Statistics Seminar Series

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Schedule for Fall 2021

All talks are available online, via Zoom. Select talks take place in hybrid mode. In-person participation is only available to Columbia affiliates with building access.

Seminars are on Mondays
Time: 4:00pm - 5:00pm
Zoom Link:



Serena Ng (Columbia)

Title: Factor Based Imputation of Missing Values (joint work with Jushan Bai)

Abstract: This paper proposes an imputation procedure that uses the factors estimated from a tall block along with the re-rotated loadings estimated from a wide block to impute missing values in a panel of data. Assuming that a strong factor structure holds for the full panel of data and its sub-blocks, it is shown that the common component can be consistently estimated at four different rates of convergence without requiring regularization or iteration. An asymptotic analysis of the estimation error is obtained. An application of our analysis is estimation of counterfactuals when potential outcomes have a factor structure. We study the estimation of average and individual treatment effects on the treated and establish a normal distribution theory that can be useful for hypothesis testing.



Lester Mackey (Microsoft Research)

Title: Kernel Thinning and Stein Thinning

Abstract: This talk will introduce two new tools for summarizing a probability distribution more effectively than independent sampling or standard Markov chain Monte Carlo thinning:

  1. Given an initial n point summary (for example, from independent sampling or a Markov chain), kernel thinning finds a subset of only square-root n points with comparable worst-case integration error across a reproducing kernel Hilbert space.
  2. If the initial summary suffers from biases due to off-target sampling, tempering, or burn-in, Stein thinning simultaneously compresses the summary and improves the accuracy by correcting for these biases.

These tools are especially well-suited for tasks that incur substantial downstream computation costs per summary point like organ and tissue modeling in which each simulation consumes 1000s of CPU hours. 



Ricardo Masini (Princeton)


Abstract: Factor and sparse models are two widely used methods to impose a low-dimensional structure in high-dimension. They are seemingly mutually exclusive. We propose a lifting method that combines the merits of these two models in a supervised learning methodology that allows to efficiently explore all the information in high-dimensional datasets. The method is based on a flexible model for high-dimensional panel data, called factor-augmented regression (FarmPredict) model with both observable or latent common factors, as well as idiosyncratic components. This model not only includes both principal component (factor) regression and sparse regression as specific models but also significantly weakens the cross-sectional dependence and hence facilitates model selection and interpretability. The methodology consists of three steps. At each step, the remaining cross-section dependence can be inferred by a novel test for covariance structure in high-dimensions. We developed asymptotic theory for the FarmPredict model and demonstrated the validity of the multiplier bootstrap for testing high-dimensional covariance structure.This is further extended to testing high-dimensional partial covariance structures.The theory is supported by an simulation study and applications to the construction of a partial covariance network of the financial returns and a prediction exercise for a large panel of macroeconomic time series from FRED-MD database.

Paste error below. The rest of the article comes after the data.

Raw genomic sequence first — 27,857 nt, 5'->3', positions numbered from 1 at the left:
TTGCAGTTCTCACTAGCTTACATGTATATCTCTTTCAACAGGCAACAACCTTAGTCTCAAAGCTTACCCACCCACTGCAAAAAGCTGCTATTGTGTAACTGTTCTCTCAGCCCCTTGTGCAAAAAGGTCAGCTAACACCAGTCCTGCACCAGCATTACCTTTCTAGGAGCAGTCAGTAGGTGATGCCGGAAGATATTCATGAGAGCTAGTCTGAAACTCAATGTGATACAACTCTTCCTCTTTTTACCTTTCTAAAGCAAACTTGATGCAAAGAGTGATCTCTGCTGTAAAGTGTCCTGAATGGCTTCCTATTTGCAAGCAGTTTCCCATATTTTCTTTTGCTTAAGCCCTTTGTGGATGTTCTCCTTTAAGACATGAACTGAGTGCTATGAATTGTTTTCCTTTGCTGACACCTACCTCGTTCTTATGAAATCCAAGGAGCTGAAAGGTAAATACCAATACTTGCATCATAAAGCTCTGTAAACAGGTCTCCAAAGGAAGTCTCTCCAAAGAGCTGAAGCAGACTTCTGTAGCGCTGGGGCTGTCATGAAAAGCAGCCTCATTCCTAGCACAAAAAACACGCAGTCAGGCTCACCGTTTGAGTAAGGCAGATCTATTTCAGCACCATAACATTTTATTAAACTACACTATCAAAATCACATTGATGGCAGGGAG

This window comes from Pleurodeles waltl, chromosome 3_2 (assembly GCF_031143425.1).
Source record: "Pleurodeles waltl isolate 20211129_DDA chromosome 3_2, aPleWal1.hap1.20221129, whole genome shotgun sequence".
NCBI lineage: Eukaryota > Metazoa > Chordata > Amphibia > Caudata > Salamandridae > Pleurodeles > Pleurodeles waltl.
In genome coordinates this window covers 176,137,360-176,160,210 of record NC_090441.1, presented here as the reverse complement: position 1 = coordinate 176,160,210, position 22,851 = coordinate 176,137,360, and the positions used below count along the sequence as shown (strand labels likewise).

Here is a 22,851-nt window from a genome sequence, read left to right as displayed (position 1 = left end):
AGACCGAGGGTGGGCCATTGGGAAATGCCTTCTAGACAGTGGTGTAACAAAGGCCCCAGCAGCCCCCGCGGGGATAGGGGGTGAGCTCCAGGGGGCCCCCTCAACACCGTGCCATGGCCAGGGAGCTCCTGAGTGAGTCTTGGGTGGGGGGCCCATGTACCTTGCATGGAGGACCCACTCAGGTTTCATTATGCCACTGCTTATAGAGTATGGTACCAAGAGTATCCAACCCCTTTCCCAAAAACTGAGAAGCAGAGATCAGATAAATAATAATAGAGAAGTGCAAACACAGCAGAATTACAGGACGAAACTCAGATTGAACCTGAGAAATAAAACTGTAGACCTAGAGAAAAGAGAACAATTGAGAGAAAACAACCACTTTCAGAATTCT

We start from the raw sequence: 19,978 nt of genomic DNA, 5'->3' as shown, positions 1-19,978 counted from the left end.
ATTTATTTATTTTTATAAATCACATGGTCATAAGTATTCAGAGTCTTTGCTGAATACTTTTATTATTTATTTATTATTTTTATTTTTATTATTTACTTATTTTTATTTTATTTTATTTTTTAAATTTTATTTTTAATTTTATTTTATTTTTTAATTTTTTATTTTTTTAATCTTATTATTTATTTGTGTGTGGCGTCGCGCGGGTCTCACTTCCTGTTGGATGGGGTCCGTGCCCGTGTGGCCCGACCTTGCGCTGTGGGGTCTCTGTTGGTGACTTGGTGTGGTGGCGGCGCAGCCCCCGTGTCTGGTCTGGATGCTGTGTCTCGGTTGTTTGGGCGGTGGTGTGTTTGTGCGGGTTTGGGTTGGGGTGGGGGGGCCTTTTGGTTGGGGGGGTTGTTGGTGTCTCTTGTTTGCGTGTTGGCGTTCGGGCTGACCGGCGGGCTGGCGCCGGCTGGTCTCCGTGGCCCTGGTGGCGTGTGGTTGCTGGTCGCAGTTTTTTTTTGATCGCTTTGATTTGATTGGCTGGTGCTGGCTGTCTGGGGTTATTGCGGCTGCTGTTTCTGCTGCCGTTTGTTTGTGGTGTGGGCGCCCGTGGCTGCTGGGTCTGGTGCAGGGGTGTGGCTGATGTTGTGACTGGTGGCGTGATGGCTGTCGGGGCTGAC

Pierre Bellec (Rutgers)







Zongming Ma (UPenn)

Title: Community Detection in Multilayer Networks

Abstract: In this talk, we discuss community detection in a stylized yet informative inhomogeneous multilayer network model. In our model, layers are generated by different stochastic block models, the community structures of which are (random) perturbations of a common global structure while the connecting probabilities in different layers are not related. Focusing on the symmetric two block case, we establish minimax rates for both global estimation of the common structure and individualized estimation of layer-wise community structures. Both minimax rates have sharp exponents. In addition, we provide an efficient algorithm that is simultaneously asymptotic minimax optimal for both estimation tasks under mild conditions. The optimal rates depend on the parity of the number of most informative layers, a phenomenon that is caused by inhomogeneity across layers. This talk is based on a joint work with Shuxiao Chen and Sifan Liu. Time permitting, we shall also discuss community detection in multilayer networks with covariates.





Professor Dylan Small (University of Pennsylvania)

Testing an Elaborate Theory of a Causal Hypothesis

When R.A. Fisher was asked what can be done in observational studies to clarify the step from association to causation, he replied, “Make your theories elaborate” -- when constructing a causal hypothesis, envisage as many different consequences of its truth as possible and plan observational studies to discover whether each of these consequences is found to hold.  William Cochran called “this multi-phasic attack…one of the most potent weapons in observational studies.”  Statistical tests for the various pieces of the elaborate theory help to clarify how much the causal hypothesis is corroborated. In practice, the degree of corroboration of the causal hypothesis has been assessed by a verbal description of which of the several tests provides evidence for which of the several predictions. This verbal approach can miss quantitative patterns.  We develop a quantitative approach to making statistical inference about the amount of the elaborate theory that is supported by evidence.  

This is joint work with Bikram Karmakar.